Ancient Falasarna (Falassarna)
The history over the ruins of the port of Falassarna.
The ancient ruins and the old hurbor
The site of ancient Phalasarna (Falassarna) is situated on the western edge of Cape Grambousa on the west coast of Crete in the county of Chania. Named Korykos in antiquity the area includes a rocky promontory from which the view of the sea to the west of Crete is impressive, and upon which the acropolis of Phalasarna (Falassarna) was built. The cape that encloses the area, called Koutri, may be divided into five segments; firstly, the acropolis mentioned previously which protects the bay from the seaward side. A second area is the small valley that opens to the south east of the acropolis with access to the sea to the south. The slopes that enclose this valley rise to the south and east where the boundaries of the settlement began and where the necropolis was situated. The fourth and fifth areas comprise the two bays, one to the south that allowed entrance to the harbor, and another to the north which is rocky and less hospitable.
The area was occupied from the Middle Minoan period as sherds on the surrounding slopes and in the harbour silt indicate, and graves of the 6th BC attest to an Archaic settlement, however it was from the second half of the 4th BC until the mid-first century BC that Phalasarna flourished. During this period the settlement boasted a enclosed harbour around which strong fortifications were constructed, including several towers. Entrance to this complex arrangement could be gained through the specially excavated channel that connected the harbor with the sea. Located south of the main fortification walls, the enclosed harbor measured approximately 100m x 75m and was surrounded by walls and fortified towers. The fortification walls, apart from enclosing the city, also extended around the harbor to the west where four square towers are reported. There is also evidence that to the southeast a second wall enclosed the lower area to the south of the settlement. There is evidence of several constructions on the acropolis, located to the north of the enclosed harbor, which are in a poor condition, however it is suggested that two of these may have functioned as temples. Also located on the acropolis are several cisterns and wells. Both the cemeteries discovered in the area are located to the southeast of the fortification walls, the smaller of which belongs to the 6th century BC. The larger cemetery has been dated to the late 4th century BC, and extends for approximately 500m from the fortification wall. Finally, to the south of the harbor a rock cut ‘throne’ has been discovered, and below it may be seen, amongst other features, the quarry that was used to supply the building material for the settlement.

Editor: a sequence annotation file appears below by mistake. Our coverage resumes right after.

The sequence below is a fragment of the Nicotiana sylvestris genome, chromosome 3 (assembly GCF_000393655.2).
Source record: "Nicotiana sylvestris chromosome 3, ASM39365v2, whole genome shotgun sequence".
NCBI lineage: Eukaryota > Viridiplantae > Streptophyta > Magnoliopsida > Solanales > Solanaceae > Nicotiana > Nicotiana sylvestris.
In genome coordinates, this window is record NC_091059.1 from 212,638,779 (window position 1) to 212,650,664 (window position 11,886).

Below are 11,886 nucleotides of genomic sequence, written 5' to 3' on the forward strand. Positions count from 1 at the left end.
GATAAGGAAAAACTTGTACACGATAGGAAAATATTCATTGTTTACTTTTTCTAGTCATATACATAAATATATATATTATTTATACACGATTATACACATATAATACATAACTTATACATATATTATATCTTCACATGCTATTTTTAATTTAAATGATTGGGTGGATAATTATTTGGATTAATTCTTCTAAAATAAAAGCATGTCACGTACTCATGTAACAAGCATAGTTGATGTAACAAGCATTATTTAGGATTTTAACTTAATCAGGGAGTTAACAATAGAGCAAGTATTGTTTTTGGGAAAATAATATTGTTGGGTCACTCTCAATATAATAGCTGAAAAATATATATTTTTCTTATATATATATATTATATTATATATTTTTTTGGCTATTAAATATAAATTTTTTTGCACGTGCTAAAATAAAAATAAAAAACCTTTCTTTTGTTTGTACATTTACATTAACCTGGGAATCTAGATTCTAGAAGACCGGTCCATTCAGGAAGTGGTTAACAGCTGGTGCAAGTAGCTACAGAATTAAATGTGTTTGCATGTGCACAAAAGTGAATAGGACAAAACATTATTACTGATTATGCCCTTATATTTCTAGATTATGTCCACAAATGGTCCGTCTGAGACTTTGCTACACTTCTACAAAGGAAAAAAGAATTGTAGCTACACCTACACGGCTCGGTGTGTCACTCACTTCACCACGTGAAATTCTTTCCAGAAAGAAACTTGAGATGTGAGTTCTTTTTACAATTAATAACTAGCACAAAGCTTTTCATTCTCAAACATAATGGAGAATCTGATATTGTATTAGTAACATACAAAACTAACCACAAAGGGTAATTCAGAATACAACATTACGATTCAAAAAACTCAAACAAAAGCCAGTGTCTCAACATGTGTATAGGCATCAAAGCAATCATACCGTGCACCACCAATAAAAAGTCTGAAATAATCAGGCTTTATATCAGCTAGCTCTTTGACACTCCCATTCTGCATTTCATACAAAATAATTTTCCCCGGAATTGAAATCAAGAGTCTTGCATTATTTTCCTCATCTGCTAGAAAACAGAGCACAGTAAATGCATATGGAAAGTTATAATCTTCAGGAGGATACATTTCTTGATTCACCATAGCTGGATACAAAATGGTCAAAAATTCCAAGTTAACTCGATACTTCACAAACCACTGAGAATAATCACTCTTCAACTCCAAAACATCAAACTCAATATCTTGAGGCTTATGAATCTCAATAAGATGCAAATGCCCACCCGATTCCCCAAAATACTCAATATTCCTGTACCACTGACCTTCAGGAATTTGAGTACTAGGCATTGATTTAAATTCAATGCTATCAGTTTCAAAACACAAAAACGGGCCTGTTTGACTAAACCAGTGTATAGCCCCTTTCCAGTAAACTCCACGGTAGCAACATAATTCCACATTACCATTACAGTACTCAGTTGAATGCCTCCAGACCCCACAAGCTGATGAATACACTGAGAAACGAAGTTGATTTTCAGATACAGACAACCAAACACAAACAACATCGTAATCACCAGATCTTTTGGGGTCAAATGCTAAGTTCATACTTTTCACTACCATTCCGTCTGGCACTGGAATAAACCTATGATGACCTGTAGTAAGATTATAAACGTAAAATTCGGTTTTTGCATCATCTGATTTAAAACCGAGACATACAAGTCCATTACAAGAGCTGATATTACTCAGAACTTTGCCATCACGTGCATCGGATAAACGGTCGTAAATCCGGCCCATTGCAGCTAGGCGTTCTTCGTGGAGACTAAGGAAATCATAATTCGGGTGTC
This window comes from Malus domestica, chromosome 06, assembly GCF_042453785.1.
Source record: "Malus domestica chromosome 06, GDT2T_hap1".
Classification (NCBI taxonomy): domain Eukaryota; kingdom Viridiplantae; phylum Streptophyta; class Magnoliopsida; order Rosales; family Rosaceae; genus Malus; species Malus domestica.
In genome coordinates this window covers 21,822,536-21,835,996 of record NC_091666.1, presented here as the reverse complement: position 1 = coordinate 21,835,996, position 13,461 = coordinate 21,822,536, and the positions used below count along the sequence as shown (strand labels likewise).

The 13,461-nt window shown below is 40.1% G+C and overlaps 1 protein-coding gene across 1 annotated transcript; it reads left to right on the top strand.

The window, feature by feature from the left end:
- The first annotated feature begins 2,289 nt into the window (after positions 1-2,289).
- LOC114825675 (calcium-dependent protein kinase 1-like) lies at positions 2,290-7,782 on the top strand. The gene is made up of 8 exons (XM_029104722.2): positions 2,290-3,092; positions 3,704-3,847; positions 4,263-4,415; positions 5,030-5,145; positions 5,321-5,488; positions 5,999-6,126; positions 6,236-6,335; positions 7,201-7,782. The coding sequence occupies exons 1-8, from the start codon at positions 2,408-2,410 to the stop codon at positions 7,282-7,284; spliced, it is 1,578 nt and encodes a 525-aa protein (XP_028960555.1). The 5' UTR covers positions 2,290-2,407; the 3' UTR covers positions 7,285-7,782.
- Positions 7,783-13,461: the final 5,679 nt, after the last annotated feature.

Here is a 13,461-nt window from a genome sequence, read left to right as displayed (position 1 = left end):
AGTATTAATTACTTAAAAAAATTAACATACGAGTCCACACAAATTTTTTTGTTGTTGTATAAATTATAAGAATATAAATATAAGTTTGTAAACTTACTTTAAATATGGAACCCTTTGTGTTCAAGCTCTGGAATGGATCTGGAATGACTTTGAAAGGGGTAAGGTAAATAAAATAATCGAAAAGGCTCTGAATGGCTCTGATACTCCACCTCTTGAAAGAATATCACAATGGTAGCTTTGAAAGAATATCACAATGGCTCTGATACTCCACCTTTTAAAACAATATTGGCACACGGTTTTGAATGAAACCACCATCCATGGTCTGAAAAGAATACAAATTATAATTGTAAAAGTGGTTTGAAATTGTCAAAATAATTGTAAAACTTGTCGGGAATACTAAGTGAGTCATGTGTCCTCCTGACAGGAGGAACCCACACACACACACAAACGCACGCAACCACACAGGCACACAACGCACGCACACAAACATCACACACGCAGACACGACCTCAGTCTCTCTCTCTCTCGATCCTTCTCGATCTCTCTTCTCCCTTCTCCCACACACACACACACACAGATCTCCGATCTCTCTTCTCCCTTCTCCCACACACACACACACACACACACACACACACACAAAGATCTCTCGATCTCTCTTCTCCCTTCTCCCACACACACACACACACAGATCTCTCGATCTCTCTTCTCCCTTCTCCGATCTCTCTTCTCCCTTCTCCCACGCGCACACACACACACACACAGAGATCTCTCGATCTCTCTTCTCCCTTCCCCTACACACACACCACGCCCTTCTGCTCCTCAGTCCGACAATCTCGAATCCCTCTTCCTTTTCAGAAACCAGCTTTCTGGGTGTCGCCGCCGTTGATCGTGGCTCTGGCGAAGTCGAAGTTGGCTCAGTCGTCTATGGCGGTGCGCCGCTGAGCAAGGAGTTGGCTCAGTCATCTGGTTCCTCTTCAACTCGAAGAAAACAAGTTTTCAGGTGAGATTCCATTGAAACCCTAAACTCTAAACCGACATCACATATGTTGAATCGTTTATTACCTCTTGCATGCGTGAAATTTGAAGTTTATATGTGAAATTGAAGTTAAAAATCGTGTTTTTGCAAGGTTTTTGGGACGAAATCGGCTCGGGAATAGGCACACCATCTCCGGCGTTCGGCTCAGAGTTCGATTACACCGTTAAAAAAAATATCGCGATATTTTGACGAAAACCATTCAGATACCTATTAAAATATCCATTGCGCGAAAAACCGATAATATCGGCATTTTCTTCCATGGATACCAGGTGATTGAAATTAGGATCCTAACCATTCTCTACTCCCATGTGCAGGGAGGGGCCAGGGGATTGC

The site of Phalasarna (Falassarna) was utilized from the Middle Minoan period through to the mid-1st century BC. The earliest phases are still unknown, however from the 4th century BC the settlement flourished and could boast of strong fortifications and a closed harbour, a naval force to be reckoned with, a mint, several temples, and the trappings of a prosperous city with access to trade routes. The city reached its pinnacle in the glow of the Hellenistic world situated as it was on the route between Ptolemaic Alexandria and the Aegean. The sources of the city’s wealth may well have derived from piratical ventures as was common in the Mediterranean, however this conflicted with the interests of the expanding Roman political, social, and economic network. In an attempt to eliminate the pirate nests dotted around the coast of Crete Roman military forces eventually destroyed the city in 69 BC. The settlement never recovered from this action, although a Roman town located further south adopted the name of Phalasarna. Other factors such as a rise in sea level may also have contributed to the city’s decline. Massive earthquakes in 365 AD eventually raised the area 6.66m.